My Ongoing Tarrago Dyeing Experience...

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  1. #1 Feb 12, 2010
    Last edited: Feb 12, 2010
    In short: I purchased a 10 year-old Coach on eBay not too long ago. The bag was generally in fine shape (e.g. tight stitching, nice hardware, clean lining, etc.), but the leather had some issues, including some scuffing on a couple spots and a few places where the leather was more dark gray than black (though the feel of the leather was still quite nice). In addition, the leather had lost some sheen. That said, I got the bag dirt-cheap ($24); you get what you pay for, right?

    After consulting with a few of you, I decided to try re-dyeing it with Tarrago black (#18).

    So, in case you're interested, here's the run-down on this dyeing project, including some handy dandy pointers I've discovered during this process:

    Lesson #1. Don't dye late at night; be alert and dye in broad daylight. Daylight is the best light to examine your work, hands down (the light of a TV and a desk lap don't compare). And when you're tired, it's so much harder to do a good job (I found this out with the first coat of dye...two in the morning is NOT the best time to undertake a project like this; you end up with blotches).

    Lesson #2. Avoid spilling the preparer and dye. Yes, I spilled BOTH, each on a separate occasion, entirely due to carelessness. Fortunately, I didn't spill all the stuff, so I had enough to finish working with (it's taken me about half a bottle of dye to dye this bag).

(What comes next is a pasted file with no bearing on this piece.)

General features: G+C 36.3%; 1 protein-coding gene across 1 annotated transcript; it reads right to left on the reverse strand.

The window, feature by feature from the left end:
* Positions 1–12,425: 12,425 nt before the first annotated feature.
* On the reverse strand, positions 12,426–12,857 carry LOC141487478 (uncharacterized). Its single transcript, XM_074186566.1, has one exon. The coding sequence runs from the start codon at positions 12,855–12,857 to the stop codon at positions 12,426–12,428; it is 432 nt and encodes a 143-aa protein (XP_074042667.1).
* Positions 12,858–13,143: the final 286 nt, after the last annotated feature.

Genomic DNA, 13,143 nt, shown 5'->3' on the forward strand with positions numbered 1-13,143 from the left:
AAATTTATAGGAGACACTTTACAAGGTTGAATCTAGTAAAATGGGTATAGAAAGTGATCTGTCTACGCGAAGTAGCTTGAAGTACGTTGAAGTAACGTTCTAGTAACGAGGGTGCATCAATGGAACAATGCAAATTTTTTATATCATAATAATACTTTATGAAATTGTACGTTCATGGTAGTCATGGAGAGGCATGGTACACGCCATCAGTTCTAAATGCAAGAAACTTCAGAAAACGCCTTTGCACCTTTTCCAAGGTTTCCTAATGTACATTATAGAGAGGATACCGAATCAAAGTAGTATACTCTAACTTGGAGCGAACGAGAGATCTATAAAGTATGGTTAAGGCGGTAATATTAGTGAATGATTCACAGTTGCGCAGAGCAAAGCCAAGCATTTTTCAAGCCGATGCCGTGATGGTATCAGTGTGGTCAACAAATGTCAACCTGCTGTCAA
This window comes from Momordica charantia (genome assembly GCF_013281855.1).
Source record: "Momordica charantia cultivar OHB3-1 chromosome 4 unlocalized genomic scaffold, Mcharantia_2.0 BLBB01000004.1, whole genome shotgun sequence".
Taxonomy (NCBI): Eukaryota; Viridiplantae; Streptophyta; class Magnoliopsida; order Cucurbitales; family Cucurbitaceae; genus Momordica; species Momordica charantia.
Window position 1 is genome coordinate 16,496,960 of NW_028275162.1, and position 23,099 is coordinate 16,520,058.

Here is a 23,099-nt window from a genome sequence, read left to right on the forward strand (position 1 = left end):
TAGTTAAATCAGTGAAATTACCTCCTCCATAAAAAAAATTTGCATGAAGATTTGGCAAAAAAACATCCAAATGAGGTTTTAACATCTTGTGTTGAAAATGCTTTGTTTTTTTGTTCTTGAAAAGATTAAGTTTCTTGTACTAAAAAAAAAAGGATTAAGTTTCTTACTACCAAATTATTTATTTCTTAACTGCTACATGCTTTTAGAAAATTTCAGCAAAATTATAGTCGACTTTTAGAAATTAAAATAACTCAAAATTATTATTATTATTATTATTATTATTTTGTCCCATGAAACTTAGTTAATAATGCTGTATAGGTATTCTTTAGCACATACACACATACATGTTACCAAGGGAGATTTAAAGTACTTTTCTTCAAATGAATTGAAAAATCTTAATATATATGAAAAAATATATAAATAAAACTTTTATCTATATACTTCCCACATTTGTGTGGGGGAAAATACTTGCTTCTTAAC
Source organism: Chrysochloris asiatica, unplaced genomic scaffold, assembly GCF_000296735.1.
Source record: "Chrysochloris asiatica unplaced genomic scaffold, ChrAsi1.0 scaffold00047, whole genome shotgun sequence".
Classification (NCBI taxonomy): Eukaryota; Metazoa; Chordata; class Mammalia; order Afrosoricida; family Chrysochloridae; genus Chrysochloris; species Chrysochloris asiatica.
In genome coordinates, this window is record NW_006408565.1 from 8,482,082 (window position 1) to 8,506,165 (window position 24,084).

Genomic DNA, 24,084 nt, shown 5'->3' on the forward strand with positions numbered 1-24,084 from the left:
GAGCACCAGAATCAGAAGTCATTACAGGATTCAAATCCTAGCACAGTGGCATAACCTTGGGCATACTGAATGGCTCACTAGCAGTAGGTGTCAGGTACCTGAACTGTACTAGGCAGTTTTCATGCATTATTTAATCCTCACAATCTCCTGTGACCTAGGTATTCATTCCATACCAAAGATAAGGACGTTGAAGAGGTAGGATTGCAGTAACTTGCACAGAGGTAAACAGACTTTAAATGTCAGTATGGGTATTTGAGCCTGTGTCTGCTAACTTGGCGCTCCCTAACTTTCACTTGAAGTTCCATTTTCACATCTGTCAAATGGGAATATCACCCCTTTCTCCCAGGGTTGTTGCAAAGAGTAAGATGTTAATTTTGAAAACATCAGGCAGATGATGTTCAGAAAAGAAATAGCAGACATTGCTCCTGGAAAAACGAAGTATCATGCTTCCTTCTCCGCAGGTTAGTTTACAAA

Lesson #3. Work one side of the bag at a time. This allows you to "rest" the bag on the other side while you're working and while it's drying.

    Lesson#4. SHAKE/STIR THE DYE BEFORE EACH AND EVERY USE! Silly me, I only stirred the dye the first time--the second time, I spilled the stuff, which had the same effect as stirring, it appears--but not the next couple times. The dye was NOT uniform; I realized this only after I had finished putting the second coat of dye on the front of the bag. Yikes!

    Lesson#5. (This relates closely to #4). If you find that your dye is uneven or blotchy, but it's still wet, dampen the sponge a tiny bit--"tiny" being the operative word--with plain 'ol water, and quickly rub, using small circular motions, the water over the entire surface you're working on until the wetness, color, and sheen look uniform. This worked wonders for my bag. Seriously. If you had seen how blotchy and uneven the dye had been (because I hadn't stirred it before this particular application), you wouldn't have thought the project salvageable (I know I didn't at the time). But the water trick totally worked. Now the front of the bag is beautifully uniform in color and sheen, and it's not sticky at all. I'm completely THRILLED!
  2. I can't wait to see your pictures!
  3. Pictures? :P
  4. I have a leather attache case, not coach, that I've had for many years. It's a lovely bag and it was a special gift so I also love it for sentimental reasons. Structurally the bag was in great shape but the leather was scuffed, faded, and worn. I considered trying to recondition it and dye it myself but I was afraid to damage a favorite piece. I took it to a cobbler and he reconditioned and dyed it and the bag came out perfect! It looks gorgeous again and I will get many more years of enjoyment from carrying it. It wasn't cheap to have it done professionally ($50!) but I wasn't willing to risk it and I am really thrilled with the results. But the next time I need to dye a bag I think that I will try to do it myself and I will come to you ladies for advice! Thanks for the tips!